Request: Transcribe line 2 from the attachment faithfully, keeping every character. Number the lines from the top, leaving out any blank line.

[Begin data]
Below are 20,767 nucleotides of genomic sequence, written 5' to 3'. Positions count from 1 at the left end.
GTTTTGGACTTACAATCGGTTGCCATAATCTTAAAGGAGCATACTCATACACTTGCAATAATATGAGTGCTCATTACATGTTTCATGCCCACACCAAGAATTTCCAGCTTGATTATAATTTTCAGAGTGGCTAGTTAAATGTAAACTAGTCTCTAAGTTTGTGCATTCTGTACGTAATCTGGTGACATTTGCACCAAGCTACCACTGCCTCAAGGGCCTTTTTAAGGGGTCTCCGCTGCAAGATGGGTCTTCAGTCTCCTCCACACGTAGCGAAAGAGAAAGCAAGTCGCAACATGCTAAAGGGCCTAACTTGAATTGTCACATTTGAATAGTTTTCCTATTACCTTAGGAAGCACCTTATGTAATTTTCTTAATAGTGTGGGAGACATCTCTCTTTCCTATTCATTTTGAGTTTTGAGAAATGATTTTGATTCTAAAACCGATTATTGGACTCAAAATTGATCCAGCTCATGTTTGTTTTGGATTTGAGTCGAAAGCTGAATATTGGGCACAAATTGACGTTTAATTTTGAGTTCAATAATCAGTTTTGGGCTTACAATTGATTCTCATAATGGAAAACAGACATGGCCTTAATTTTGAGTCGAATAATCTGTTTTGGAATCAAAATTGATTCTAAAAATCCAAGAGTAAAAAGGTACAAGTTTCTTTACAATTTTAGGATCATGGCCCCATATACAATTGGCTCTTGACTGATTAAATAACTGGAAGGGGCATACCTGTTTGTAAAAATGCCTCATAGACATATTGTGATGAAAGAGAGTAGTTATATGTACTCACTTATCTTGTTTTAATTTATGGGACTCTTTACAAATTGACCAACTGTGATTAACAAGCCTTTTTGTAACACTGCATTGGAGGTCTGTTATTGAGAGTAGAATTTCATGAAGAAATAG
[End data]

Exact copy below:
GTTTTGGACTTACAATCGGTTGCCATAATCTTAAAGGAGCATACTCATACACTTGCAATAATATGAGTGCTCATTACATGTTTCATGCCCACACCAAGAATTTCCAGCTTGATTATAATTTTCAGAGTGGCTAGTTAAATGTAAACTAGTCTCTAAGTTTGTGCATTCTGTACGTAATCTGGTGACATTTGCACCAAGCTACCACTGCCTCAAGGGCCTTTTTAAGGGGTCTCCGCTGCAAGATGGGTCTTCAGTCTCCTCCACACGTAGCGAAAGAGAAAGCAAGTCGCAACATGCTAAAGGGCCTAACTTGAATTGTCACATTTGAATAGTTTTCCTATTACCTTAGGAAGCACCTTATGTAATTTTCTTAATAGTGTGGGAGACATCTCTCTTTCCTATTCATTTTGAGTTTTGAGAAATGATTTTGATTCTAAAACCGATTATTGGACTCAAAATTGATCCAGCTCATGTTTGTTTTGGATTTGAGTCGAAAGCTGAATATTGGGCACAAATTGACGTTTAATTTTGAGTTCAATAATCAGTTTTGGGCTTACAATTGATTCTCATAATGGAAAACAGACATGGCCTTAATTTTGAGTCGAATAATCTGTTTTGGAATCAAAATTGATTCTAAAAATCCAAGAGTAAAAAGGTACAAGTTTCTTTACAATTTTAGGATCATGGCCCCATATACAATTGGCTCTTGACTGATTAAATAACTGGAAGGGGCATACCTGTTTGTAAAAATGCCTCATAGACATATTGTGATGAAAGAGAGTAGTTATATGTACTCACTTATCTTGTTTTAATTTATGGGACTCTTTACAAATTGACCAACTGTGATTAACAAGCCTTTTTGTAACACTGCATTGGAGGTCTGTTATTGAGAGTAGAATTTCATGAAGAAATAG